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  1. #1
    rando's Avatar
    Lives in Chad City, Chad. Last Activity: 2 Weeks Ago Has been a member for 0-1 years. Has a total post count of 3.
    Hi,
    for a past few years I've been struggling with slotting aluminum with small 3-5mm tools.
    Like right now I'm machining small-ish parts from these big 2x3m 5083 H111 sheets. Cutting (essentially slotting) around the parts at 20 000rpm at 8mm/sec with cutting depth of 1.5mm with mist coolant and I just can't push the machine harder unless I up the rpms and that helps only so little.
    All the calculators are suggesting I should be flying at like 20mm/sec or faster but that would either break the carbide, TiAIN coated endmill or coat it with molten aluminum within seconds. I also keep seeing these videos of people slotting at like 12-15mm/sec with 4mm endmills with no coolant and they go through the material like butter.
    What am I doing wrong?
    The rigidity of the machine is not a problem, neither is the spindle power I think.

  2. #2
    I found slotting is slow with anything.
    The calculators don't take into account the force involved with slotting. If machining around the outside you only have say 1/4 of the tool side engaged (woc) at half tool depth (doc). (this is what the calculators are based on). When you slot you have double the tool engagement / double the force,
    ergo- you have to HALVE the calculation figures. So: half the speed and 1/4 tool depth.
    That's how I figure it anyway.
    I always end up halving the HSMworks calculation.
    It is what it is!!!.


    Milling at home I go 1/4 shallow with a 3mm. I doc at 0.75mm, 2500rpm, 300mm/min. I'm limited by my rpm.
    Last edited by dazp1976; 2 Weeks Ago at 03:07 PM.

  3. #3
    m_c's Avatar
    Lives in East Lothian, United Kingdom. Last Activity: 11 Hours Ago Forum Superstar, has done so much to help others, they deserve a medal. Has been a member for 9-10 years. Has a total post count of 2,815. Received thanks 346 times, giving thanks to others 8 times.
    You may find it's quicker to use some form of full depth helical cutting (my mind has gone completely blank on the proper name for this style of machining!), however whether that is an option depends on what CAM you're using.

    Using that alleviates the common issues of slotting, which are chip clearance, and the cutter resonating/chattering in the slot due to no clearance.
    Avoiding the rubbish customer service from AluminiumWarehouse since July '13.

  4. #4
    Quote Originally Posted by m_c View Post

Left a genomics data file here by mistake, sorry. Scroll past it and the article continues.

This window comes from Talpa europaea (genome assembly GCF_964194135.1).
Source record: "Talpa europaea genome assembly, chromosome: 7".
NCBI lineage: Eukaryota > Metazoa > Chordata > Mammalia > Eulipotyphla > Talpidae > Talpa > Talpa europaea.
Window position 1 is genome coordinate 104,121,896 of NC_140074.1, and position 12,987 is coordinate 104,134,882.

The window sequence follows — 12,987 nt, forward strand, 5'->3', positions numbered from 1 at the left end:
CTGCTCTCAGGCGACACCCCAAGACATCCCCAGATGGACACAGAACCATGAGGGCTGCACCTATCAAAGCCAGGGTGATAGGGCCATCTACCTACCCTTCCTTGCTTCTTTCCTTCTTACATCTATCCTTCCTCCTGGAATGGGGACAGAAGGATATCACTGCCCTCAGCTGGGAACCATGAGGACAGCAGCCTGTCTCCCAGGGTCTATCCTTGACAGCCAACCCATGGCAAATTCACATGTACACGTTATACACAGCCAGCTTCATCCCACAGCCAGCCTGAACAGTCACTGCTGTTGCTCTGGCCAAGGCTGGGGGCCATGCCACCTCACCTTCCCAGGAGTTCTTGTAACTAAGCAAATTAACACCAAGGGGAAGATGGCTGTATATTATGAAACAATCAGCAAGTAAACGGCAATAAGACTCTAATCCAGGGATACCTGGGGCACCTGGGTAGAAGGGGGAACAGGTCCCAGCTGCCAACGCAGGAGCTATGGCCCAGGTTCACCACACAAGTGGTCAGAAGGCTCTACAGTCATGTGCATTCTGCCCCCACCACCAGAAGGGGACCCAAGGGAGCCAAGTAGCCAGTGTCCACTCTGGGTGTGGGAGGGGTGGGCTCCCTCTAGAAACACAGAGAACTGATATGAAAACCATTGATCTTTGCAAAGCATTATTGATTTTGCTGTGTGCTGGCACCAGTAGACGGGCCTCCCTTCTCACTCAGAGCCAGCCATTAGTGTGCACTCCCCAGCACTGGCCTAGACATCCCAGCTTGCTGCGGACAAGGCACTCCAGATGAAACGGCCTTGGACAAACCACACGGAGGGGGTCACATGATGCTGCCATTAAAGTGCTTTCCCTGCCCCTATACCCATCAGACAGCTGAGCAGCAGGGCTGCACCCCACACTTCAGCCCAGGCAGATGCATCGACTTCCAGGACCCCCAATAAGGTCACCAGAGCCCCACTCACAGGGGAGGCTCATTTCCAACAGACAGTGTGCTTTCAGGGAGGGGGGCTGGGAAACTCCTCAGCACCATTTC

You may find it's quicker to use some form of full depth helical cutting (my mind has gone completely blank on the proper name for this style of machining!), however whether that is an option depends on what CAM you're using.

    Using that alleviates the common issues of slotting, which are chip clearance, and the cutter resonating/chattering in the slot due to no clearance.
    I forget what it's called too. It's something to do with 'Adaptive' in the cam. However, you use a smaller tool than the slot itself. For a 3-6mm slot it's prob not a viable option. It's used more for wider slots.

  5. #5
    Do you mean trochoidal cutting m_c? It does help with chip clearance in my experience, though because of the extra movement I've not found it gives a great improvement in overall speed. Offset overlapping toolpaths can also help, I sometimes use those when deep slotting.

  6. #6
    m_c's Avatar
    Lives in East Lothian, United Kingdom. Last Activity: 11 Hours Ago Forum Superstar, has done so much to help others, they deserve a medal. Has been a member for 9-10 years. Has a total post count of 2,815. Received thanks 346 times, giving thanks to others 8 times.
    Quote Originally Posted by Voicecoil View Post
    Do you mean trochoidal cutting m_c? It does help with chip clearance in my experience, though because of the extra movement I've not found it gives a great improvement in overall speed. Offset overlapping toolpaths can also help, I sometimes use those when deep slotting.
    That's the one.
    I almost said Polygonal in my original post, but that's what my lathe does.

    On the rare occasion I need to slot something on the mill, I've used a mix of techniques.
    Generally once you go deeper than 1.5x-2 times diameter, basic slotting is a risk, more so if you don't have good coolant to flush chips out.
    It's worth running various options through your CAM and comparing times.

    Trochoidal/Adaptive might appear slower, but since it uses a lot more cutter depth, it can be quicker than multiple passes.
    Offset slotting is also worth a try.

    It's a case of experimenting to see what works best on the parts you're doing, and with your machine.
    A super rigid flex/backlash free machine with through cooolant might be able to rip through slots at 2-3D, but something with a bit flex/backlash and minimal coolant is likely to struggle.
    Avoiding the rubbish customer service from AluminiumWarehouse since July '13.

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